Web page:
“I probably should have put him on,” Johnson said. “But I like Clip against left-handers.”
Clippard moved ahead of Davis 0-2 and tried to make him chase a change-up. But he left the pitch too far over the plate, and Davis blasted his 19th homer deep to right.
“I’m trying to use his aggressiveness to my advantage,” Clippard said. “I did that the first two pitches. I’m trying to get that change-up out of the zone. I just left it up. It was off the plate by a hair but not enough.”
For so long, it appeared the night belonged to Zimmerman. He became the eighth player to blast three homers at Camden Yards and the third National to do so overall, joining Adam Dunn and Alfonso Soriano. Through happenstance or maybe some greater force, Zimmerman’s career night landed on World MS Day. Zimmerman’s mother, Cheryl, has battled multiple sclerosis since Zimmerman’s youth, and Zimmerman founded a charity, ziMS, to raise awareness.
In his previous 22 games, Zimmerman had hit .338 with a .430 on-base percentage. Still, Johnson wanted more. In those 80 at-bats, Zimmerman had managed just six extra-base hits, including two homers. He had launched only three homers in 137 at-bats all season. Johnson implored Zimmerman to pull the ball more often in order to hit with more power. Zimmerman was clogging the bases; Johnson wanted damage, too.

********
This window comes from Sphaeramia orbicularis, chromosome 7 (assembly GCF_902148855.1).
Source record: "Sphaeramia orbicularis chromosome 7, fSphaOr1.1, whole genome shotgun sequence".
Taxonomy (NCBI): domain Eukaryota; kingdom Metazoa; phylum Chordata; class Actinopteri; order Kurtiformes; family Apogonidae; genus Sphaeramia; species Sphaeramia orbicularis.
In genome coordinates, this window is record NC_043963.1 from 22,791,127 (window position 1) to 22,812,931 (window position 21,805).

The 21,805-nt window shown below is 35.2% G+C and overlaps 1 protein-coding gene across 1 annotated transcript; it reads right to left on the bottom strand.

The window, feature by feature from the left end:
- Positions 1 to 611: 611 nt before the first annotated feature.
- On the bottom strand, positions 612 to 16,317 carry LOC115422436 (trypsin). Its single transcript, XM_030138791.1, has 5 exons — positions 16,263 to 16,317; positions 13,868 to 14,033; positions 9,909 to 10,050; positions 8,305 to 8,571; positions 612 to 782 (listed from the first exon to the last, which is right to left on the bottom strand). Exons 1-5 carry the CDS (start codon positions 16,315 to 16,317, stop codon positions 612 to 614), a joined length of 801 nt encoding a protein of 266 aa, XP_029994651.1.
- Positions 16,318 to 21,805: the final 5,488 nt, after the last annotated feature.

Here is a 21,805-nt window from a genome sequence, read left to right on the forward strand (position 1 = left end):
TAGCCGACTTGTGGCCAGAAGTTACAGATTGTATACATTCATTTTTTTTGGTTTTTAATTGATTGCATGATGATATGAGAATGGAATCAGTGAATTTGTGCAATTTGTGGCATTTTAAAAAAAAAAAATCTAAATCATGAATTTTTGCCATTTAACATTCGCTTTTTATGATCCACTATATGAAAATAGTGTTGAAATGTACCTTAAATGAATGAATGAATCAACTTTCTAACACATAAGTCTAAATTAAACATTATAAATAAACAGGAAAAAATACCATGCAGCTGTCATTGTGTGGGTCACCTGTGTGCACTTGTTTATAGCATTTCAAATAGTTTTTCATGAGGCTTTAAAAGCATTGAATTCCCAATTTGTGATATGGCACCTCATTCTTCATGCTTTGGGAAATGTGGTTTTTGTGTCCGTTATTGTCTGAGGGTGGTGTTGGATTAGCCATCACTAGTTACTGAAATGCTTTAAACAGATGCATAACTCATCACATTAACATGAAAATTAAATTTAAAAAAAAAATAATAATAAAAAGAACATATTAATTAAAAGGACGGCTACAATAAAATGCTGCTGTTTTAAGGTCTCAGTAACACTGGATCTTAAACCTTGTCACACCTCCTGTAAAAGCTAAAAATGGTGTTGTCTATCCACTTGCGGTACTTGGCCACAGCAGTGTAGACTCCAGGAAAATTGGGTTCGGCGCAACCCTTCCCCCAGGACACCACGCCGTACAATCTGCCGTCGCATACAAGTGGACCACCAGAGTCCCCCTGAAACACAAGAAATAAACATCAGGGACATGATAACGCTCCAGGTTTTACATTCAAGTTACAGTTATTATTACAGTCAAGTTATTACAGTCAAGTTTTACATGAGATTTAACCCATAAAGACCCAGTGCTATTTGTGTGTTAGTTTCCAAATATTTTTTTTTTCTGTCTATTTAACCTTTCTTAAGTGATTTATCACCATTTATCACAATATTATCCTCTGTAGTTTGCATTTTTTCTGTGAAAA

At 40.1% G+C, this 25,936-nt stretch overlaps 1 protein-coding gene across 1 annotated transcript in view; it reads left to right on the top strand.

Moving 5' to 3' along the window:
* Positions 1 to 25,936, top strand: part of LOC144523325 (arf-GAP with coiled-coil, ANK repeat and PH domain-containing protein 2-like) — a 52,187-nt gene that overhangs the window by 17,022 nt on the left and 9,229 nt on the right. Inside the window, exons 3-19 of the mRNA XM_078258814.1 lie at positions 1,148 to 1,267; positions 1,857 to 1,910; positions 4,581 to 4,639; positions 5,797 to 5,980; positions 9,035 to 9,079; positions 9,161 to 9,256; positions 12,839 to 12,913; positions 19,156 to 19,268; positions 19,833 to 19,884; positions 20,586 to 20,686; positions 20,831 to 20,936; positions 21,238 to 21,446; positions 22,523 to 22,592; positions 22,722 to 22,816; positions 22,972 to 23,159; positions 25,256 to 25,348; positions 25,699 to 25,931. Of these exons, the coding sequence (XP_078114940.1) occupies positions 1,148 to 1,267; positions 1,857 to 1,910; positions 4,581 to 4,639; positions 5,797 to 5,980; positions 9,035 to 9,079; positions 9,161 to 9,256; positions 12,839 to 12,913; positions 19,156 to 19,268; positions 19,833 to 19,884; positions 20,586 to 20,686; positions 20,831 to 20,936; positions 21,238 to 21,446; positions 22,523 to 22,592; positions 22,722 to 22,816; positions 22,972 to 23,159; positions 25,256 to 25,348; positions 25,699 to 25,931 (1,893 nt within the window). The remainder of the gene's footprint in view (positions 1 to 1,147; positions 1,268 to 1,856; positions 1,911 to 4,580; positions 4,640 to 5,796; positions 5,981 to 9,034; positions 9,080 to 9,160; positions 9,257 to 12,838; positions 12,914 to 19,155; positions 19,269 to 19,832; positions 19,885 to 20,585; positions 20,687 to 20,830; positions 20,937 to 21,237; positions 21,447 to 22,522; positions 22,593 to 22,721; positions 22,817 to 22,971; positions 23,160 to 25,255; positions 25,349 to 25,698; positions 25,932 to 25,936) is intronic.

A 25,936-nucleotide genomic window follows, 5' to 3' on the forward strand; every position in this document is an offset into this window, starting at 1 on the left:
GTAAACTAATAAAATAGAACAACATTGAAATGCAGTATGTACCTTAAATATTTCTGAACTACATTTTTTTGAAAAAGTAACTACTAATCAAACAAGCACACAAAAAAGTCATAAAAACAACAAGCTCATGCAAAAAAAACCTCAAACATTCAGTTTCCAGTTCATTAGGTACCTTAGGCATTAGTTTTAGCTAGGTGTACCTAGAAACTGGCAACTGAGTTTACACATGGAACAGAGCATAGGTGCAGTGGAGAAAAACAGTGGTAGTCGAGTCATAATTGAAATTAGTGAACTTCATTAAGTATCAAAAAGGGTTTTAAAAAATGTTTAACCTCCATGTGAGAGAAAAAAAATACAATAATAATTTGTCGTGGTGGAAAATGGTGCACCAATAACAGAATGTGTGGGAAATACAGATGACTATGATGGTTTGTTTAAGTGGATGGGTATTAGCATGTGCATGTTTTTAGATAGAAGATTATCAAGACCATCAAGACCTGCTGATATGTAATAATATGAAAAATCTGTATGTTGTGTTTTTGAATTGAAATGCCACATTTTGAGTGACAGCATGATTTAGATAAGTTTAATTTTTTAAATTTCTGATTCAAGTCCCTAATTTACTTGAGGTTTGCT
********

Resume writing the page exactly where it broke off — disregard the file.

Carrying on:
“I’ve been hitting the ball well the last couple weeks,” Zimmerman said. “I haven’t really had much power to show for it. But you gotta start before you gradually build up.”
In the first inning Wednesday, Zimmerman came to the plate with two outs and none on. Chris Tillman fired a low, 2-2, 92-mph fastball. Zimmerman walloped it into the back bullpen beyond the left field fence, some 430 feet from home plate.
In the fourth, Roger Bernadina led off and clobbered the 68th homer ever to land on Eutaw Street. Only one National — Dunn — had ever done that.
Zimmerman came to the plate and crushed another homer off Tillman, whom he had never previously faced, this one a bullet to center field that traveled roughly 420 feet. Zimmerman batted with a man on with two outs the fifth inning, again facing Tillman. He torched a fastball just to left of the big scoreboard in right field, giving him four RBI and the Nationals a 6-2 lead.
Zimmerman had one more chance, in the seventh. “I knew I had three home runs,” Zimmerman said. “I wasn’t trying to hit four home runs. The whole day and really the last couple weeks, I’ve been trying to hit the ball hard.”
Steve Johnson froze him with a 1-2 fastball. Zimmerman bent his knee and spun around, headed back to the dugout. His chance at history had vanished, and the Nationals would soon only want to forget the night.
“Well, that one hurt,” Davey Johnson said. “This ballpark will eat you alive.”